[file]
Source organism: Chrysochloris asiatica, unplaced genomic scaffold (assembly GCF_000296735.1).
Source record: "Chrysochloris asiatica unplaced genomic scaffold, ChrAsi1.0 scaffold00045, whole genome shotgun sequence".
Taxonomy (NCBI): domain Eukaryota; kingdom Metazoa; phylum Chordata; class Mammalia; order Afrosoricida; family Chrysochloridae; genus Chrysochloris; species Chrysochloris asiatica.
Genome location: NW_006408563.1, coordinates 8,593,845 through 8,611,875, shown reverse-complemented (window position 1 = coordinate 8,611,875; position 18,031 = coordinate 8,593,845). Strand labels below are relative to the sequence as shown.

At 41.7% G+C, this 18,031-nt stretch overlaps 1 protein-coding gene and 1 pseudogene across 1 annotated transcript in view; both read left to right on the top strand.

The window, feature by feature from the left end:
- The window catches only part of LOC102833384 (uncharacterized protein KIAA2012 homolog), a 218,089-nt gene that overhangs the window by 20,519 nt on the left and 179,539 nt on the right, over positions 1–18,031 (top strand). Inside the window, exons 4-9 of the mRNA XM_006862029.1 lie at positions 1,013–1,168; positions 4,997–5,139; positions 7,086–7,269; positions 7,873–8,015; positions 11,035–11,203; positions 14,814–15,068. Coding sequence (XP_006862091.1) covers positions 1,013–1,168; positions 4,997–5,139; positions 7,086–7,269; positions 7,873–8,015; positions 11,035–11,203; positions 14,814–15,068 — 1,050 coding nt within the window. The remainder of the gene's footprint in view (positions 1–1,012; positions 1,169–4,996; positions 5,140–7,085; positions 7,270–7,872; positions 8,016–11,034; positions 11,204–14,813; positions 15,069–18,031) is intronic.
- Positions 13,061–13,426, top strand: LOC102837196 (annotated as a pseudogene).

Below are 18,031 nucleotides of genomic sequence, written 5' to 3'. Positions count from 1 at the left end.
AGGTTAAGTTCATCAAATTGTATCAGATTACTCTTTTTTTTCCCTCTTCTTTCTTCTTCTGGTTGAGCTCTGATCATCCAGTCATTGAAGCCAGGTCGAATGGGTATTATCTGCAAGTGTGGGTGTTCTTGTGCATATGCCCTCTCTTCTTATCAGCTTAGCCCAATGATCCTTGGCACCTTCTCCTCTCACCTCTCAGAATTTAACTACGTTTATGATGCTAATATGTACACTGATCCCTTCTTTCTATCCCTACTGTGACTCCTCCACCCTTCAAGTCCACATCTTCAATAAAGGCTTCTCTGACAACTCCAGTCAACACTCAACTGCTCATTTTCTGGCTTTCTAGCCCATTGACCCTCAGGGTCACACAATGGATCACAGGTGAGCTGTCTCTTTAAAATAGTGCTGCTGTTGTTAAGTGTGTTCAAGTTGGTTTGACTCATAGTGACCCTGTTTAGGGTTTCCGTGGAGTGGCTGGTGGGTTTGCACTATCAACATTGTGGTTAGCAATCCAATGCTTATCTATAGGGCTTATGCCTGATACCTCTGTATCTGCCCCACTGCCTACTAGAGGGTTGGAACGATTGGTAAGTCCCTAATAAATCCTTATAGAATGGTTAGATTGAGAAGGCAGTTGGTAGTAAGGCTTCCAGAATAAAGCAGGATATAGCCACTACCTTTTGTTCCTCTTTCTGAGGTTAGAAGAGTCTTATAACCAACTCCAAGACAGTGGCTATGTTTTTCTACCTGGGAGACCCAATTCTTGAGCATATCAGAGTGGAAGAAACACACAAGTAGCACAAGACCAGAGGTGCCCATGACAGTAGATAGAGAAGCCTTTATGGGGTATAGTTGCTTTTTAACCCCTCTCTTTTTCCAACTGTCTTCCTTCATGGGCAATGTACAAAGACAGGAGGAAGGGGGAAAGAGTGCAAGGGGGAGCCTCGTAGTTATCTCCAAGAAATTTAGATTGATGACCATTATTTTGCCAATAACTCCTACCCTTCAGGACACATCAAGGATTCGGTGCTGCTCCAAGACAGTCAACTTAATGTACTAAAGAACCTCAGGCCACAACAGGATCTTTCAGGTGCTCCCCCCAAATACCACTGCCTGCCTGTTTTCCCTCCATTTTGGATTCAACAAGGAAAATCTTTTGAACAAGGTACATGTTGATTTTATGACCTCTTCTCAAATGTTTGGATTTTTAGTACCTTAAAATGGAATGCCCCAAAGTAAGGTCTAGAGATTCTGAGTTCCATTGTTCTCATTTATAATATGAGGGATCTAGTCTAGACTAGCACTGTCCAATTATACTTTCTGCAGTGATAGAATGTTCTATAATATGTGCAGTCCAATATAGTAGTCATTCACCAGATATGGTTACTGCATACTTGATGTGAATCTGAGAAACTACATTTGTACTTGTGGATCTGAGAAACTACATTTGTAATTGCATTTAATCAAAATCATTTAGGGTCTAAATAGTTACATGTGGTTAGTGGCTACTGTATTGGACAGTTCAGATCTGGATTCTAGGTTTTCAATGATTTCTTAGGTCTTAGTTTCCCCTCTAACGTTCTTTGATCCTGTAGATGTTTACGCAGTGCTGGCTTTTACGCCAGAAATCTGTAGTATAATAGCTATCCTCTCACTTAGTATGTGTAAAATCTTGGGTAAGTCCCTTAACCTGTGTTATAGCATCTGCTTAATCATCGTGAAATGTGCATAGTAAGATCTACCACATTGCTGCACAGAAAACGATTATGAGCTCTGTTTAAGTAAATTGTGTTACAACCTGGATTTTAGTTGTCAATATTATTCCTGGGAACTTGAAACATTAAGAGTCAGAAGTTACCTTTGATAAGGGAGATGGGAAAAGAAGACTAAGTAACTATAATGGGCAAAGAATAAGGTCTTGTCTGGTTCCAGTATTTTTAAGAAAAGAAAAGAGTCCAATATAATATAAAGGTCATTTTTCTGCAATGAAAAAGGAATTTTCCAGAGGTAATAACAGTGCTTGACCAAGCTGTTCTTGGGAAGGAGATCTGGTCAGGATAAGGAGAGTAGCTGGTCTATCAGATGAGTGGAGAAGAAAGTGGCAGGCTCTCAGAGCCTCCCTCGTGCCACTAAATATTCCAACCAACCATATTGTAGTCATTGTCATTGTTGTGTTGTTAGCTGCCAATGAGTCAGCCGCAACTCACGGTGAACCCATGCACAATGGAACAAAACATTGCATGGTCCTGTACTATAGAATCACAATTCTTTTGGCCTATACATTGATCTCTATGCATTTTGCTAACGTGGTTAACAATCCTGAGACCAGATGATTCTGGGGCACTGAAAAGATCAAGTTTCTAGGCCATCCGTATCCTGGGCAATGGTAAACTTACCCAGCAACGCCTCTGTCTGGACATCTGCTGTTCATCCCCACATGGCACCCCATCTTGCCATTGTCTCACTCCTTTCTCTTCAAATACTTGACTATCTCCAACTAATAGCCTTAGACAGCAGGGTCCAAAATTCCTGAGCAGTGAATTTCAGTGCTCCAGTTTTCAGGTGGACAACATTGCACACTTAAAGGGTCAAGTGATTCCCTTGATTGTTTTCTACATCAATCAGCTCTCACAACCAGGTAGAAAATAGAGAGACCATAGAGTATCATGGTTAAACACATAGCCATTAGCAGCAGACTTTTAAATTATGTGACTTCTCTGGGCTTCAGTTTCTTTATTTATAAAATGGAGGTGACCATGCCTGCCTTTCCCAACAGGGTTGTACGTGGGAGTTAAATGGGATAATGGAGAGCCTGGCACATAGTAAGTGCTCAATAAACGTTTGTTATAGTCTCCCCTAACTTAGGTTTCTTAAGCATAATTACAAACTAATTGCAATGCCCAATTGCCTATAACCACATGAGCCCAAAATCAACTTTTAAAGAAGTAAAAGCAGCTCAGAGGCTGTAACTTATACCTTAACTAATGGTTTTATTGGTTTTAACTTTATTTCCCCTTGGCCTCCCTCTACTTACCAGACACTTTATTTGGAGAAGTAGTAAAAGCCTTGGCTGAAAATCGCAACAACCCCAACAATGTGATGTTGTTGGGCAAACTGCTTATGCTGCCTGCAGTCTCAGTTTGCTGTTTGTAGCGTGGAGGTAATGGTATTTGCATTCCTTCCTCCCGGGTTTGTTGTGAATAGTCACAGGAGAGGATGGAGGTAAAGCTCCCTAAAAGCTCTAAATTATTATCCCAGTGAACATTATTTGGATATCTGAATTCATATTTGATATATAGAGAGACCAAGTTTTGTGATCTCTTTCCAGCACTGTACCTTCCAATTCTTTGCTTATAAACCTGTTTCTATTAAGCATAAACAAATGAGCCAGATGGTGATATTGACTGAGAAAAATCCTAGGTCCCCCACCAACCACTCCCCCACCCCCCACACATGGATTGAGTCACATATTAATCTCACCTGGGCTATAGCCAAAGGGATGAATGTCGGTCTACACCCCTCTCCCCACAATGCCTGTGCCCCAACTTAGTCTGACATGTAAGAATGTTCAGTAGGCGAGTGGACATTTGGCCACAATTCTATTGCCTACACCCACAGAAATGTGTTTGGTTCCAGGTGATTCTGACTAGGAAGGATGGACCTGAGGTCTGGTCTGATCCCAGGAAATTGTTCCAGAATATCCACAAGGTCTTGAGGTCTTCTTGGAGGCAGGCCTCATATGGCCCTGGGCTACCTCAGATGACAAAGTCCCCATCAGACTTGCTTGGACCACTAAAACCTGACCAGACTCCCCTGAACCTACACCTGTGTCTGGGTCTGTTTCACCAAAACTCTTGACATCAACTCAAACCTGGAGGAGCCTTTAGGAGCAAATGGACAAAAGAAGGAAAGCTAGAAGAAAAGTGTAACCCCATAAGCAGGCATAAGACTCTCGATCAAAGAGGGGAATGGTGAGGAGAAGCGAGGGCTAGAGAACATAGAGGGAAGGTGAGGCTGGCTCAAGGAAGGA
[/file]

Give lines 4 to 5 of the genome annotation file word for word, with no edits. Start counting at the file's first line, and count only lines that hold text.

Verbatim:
Genome location: NW_006408563.1, coordinates 8,593,845 through 8,611,875, shown reverse-complemented (window position 1 = coordinate 8,611,875; position 18,031 = coordinate 8,593,845). Strand labels below are relative to the sequence as shown.

At 41.7% G+C, this 18,031-nt stretch overlaps 1 protein-coding gene and 1 pseudogene across 1 annotated transcript in view; both read left to right on the top strand.